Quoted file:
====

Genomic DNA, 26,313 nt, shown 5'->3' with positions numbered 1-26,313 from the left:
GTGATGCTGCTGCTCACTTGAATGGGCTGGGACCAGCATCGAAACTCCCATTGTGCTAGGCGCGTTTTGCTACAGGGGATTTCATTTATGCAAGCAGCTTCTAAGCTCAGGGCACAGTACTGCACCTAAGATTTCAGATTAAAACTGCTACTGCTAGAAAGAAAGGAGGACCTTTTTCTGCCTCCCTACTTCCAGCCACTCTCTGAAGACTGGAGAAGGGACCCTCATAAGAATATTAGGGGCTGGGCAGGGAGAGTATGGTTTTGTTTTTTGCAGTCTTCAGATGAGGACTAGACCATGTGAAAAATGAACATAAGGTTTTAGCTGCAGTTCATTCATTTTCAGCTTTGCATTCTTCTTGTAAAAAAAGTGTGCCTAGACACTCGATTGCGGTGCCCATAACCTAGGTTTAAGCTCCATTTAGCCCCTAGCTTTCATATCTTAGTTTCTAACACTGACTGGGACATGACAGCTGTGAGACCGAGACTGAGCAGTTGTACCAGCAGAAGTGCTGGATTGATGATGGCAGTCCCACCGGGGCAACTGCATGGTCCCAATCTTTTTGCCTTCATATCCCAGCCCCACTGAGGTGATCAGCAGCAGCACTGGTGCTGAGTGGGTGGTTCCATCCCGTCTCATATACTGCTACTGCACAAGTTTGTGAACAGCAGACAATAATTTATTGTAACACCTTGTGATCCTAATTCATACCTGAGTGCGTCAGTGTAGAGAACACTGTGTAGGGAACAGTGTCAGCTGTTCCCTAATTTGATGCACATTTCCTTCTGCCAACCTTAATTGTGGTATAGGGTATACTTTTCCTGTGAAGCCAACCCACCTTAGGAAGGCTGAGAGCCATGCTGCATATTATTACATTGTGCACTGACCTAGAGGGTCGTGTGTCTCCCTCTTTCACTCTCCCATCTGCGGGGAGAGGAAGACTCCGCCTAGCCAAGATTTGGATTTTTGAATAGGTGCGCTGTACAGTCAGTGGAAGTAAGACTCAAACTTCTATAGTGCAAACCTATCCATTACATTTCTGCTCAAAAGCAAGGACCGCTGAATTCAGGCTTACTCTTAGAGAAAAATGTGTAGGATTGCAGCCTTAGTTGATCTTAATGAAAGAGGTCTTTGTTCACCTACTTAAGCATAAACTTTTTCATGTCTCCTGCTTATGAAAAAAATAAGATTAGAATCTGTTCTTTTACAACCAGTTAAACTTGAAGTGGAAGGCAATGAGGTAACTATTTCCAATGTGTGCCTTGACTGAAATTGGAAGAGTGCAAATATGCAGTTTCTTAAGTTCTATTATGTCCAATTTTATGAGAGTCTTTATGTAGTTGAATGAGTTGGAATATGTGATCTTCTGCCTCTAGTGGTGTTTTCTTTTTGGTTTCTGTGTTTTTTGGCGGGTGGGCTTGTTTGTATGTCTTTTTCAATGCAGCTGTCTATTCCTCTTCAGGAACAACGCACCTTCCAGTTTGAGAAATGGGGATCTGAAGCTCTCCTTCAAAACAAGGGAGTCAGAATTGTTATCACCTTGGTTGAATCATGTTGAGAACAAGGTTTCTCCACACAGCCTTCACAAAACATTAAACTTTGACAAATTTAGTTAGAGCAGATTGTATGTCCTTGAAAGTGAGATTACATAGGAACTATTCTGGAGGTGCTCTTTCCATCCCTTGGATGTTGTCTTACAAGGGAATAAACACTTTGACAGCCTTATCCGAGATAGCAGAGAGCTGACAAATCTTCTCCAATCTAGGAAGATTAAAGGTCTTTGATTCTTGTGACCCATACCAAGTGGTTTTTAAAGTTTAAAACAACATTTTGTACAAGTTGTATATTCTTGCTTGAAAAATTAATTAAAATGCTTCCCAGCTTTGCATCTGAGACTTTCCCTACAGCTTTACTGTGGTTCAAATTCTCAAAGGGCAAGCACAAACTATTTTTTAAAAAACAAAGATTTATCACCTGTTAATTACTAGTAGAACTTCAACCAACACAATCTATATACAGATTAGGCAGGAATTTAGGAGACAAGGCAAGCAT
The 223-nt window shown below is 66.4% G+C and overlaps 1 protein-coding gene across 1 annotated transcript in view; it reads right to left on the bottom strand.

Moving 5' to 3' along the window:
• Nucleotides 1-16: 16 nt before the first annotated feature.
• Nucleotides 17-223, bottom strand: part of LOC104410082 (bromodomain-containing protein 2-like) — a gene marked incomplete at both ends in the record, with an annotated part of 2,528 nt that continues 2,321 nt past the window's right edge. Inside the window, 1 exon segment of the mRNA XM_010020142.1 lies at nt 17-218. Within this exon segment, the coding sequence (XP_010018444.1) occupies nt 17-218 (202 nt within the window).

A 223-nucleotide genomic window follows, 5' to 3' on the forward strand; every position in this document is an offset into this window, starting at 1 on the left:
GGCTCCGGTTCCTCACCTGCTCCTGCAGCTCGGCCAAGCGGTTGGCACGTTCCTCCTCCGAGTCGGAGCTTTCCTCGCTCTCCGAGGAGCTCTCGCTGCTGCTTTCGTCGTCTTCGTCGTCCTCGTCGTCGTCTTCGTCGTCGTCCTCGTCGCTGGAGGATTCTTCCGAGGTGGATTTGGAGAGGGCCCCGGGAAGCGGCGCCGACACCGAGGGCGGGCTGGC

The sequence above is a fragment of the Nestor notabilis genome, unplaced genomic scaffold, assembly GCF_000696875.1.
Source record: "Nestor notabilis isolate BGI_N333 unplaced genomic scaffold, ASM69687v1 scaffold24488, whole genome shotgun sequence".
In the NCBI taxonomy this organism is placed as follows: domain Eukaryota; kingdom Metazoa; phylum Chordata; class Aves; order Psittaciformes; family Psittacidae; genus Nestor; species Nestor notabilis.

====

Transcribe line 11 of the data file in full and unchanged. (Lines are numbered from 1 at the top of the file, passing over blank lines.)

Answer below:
In the NCBI taxonomy this organism is placed as follows: domain Eukaryota; kingdom Metazoa; phylum Chordata; class Aves; order Psittaciformes; family Psittacidae; genus Nestor; species Nestor notabilis.